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W.B. Yeats Poetry | The Wild Swans at Coole

winwoodedu | Wednesday September 21, 2011

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Context

This poem was first published in 1917 when Yeats was 52 in a collection of the same name. The setting is in Coole Park, Galway, the home of Lady Gregory. Lady Gregory was a patron and friend of Yeats and he first visited her home in 1897.

Structure

The poem has 5 stanzas each 6 lines long and is written roughly in iambic pentameter; 1st & 3rd lines = tetrameter, 2nd, 4th & 6th lines trimester, 5th line pentameter. Pattern of stresses 434353. This is very precise and links with the precision of the subject matter – events are recalled with great precision over a period of time. There is a regular rhyme scheme ABCBDD which again shows the precision of Yeats’ writing.

Stanza 1

The phrase ‘autumn beauty’ gives us the setting for the poem. The reader visualises the autumnal colours and the landscape. By using ‘beauty’ Yeats shows his attraction to the natural world and Coole Park in particular. He wrote particularly well here thanks to Lady Gregory. The phrase ‘woodland paths are dry’ again emphasises the setting. ‘October twilight’ further narrows the setting down to a particular month and time of day.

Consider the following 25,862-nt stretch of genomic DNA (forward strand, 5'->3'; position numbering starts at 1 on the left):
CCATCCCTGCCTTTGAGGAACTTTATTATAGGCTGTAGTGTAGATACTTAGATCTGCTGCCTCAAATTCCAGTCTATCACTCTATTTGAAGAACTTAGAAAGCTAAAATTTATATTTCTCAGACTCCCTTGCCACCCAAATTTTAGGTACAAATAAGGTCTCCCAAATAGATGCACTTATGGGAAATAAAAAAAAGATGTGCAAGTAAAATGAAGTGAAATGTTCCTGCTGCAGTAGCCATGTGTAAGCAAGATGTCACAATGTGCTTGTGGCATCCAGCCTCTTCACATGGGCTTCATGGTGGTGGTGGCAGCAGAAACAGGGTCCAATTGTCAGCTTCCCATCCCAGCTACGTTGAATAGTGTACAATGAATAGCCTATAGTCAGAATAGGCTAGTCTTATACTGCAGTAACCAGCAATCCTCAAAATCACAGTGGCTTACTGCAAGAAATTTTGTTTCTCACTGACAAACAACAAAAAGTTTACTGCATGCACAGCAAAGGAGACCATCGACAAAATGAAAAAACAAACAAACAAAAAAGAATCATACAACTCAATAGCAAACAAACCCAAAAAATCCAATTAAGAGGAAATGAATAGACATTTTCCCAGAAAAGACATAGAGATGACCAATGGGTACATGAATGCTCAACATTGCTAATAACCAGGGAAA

The phrase ‘the water mirrors a still sky’ gives an image of stillness. The use of a semi-colon separates the last 2 lines from the rest of the stanza. The phrase ‘brimming water’ gives a sense of fullness and fecundity; this may refer to Keats ‘season of mists and mellow fruitfulness’; Yeats had a particular fondness for the Romantic poets. The phrase ‘nine-and-fifty swans’ gives a precise number; this shows the care taken when observing them. Also 59 is an odd number; swans mate for life so one swan has lost its mate. This may be an echo of Yeats’ loss of Maud Gonne who he saw as his soul mate – the poem was written around the time of Yeats’ marriage to Georgie with whom he had a happy marriage. So maybe he is looking back fondly on his feelings for Maud and almost saying goodbye to them....


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